The Association for Science Education

K4.6 Radioactivity


Radioactivity is not usually introduced into the curriculum before KS4 although pupils may well experience the idea in some form much earlier from their parents of the media. The topic has a huge potential for misconception and fear and these are explored from the perspectives of pupils and science teachers. Important ideas covered include radiation; nuclear transitions; strong nuclear force; half-life and background-radiation. Useful resources are suggested for exposing learners to appropriate models and explanations. Safety issues regarding the use of practical work in this topic are stressed.

This is one of 17 articles whose main aim is to support the processes of teaching/learning between the science education tutor and the trainee science teachers with a focus on “teachers’ knowledge and understanding”. During a primary or secondary BEd, PGCE or GTP we hope that those learning to become science teachers will be able to challenge their own understanding of science and scientific concepts. Unit K0 specifically explores general issues relating to all the knowledge units - to the learning of science.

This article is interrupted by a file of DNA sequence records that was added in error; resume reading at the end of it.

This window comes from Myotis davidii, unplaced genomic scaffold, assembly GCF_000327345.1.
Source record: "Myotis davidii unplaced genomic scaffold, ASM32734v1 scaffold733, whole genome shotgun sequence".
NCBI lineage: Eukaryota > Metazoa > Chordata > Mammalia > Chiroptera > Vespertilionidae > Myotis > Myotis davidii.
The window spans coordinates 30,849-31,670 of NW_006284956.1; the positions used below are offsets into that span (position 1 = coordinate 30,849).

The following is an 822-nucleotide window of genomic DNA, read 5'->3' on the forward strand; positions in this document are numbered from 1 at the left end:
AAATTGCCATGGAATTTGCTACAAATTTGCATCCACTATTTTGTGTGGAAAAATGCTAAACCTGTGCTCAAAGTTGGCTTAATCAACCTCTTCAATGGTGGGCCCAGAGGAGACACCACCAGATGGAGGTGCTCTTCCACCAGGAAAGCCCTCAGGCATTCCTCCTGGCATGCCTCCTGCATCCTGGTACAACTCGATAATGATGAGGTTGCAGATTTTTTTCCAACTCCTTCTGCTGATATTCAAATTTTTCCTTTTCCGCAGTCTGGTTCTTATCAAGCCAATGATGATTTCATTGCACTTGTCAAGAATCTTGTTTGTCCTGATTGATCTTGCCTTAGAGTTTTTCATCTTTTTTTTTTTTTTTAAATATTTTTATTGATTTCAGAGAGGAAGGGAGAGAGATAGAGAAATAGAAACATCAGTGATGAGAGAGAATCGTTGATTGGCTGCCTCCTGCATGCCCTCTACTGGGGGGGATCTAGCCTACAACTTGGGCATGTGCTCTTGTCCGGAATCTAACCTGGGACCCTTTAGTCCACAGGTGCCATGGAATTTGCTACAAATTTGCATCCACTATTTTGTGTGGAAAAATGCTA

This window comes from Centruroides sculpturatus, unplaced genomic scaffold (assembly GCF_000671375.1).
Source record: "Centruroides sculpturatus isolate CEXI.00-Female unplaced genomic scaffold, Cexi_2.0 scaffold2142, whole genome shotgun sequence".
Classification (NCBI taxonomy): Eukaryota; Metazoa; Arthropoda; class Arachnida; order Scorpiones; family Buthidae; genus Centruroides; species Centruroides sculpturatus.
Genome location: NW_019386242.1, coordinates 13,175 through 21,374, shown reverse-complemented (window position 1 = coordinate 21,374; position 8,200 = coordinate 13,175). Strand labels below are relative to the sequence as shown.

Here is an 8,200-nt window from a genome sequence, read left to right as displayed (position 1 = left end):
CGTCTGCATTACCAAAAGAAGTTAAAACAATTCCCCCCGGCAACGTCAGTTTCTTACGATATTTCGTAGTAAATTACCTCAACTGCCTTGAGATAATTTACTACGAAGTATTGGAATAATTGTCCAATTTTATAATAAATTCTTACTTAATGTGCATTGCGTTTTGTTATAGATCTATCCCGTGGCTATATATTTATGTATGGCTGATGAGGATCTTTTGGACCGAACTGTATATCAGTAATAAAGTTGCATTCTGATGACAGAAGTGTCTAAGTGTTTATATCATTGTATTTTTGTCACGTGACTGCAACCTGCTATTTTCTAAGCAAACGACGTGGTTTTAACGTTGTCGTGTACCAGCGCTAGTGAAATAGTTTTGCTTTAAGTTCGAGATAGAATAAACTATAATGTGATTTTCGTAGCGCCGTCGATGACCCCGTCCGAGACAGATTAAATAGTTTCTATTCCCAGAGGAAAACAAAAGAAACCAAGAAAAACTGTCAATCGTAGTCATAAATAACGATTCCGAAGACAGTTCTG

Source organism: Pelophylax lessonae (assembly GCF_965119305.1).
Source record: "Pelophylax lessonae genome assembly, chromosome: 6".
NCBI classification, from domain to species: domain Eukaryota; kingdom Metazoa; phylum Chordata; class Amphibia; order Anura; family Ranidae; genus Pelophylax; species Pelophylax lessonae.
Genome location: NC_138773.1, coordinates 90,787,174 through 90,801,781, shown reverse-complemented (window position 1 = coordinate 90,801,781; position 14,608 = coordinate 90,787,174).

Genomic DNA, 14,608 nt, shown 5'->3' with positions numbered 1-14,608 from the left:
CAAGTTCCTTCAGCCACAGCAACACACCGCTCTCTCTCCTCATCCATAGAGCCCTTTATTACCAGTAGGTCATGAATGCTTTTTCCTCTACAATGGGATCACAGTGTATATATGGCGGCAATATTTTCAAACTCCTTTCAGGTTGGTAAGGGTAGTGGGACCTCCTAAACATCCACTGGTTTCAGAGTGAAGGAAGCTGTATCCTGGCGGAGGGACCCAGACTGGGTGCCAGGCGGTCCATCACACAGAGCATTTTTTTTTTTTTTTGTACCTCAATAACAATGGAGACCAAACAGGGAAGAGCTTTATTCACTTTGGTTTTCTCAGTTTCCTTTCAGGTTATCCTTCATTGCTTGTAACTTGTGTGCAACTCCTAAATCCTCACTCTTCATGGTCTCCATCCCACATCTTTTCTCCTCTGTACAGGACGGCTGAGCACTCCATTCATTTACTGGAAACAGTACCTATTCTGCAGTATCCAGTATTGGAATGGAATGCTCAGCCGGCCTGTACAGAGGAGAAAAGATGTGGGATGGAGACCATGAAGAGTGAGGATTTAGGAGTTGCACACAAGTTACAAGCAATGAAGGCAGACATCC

Standards: This unit specifically addresses Q14 but, appropriately used can contribute to and provide evidence of competence for many others of the standards especially Q4,6,7,8,18, 22 and 25.

Keywords: Radioactivity, Radiation, Nuclear transitions, Half-life, Background-radiation.


1.0 Introduction
2.0 Conceptual Barriers to understanding ideas about radioactivity
3.0 Progression in children's ideas
4.0 Giving Practical experiences
5.0 Resources

1.0 Introduction

Radioactivity encompasses ideas about powerful (and natural) processes which can be hazardous in various ways. The energy comes from the direct transfer of some of the nuclear mass of atoms into energy. It is radioactivity (fission) that keeps the interior of the Earth hotter than we would otherwise expect - and (fusion) which generates the energy we receive from the sun.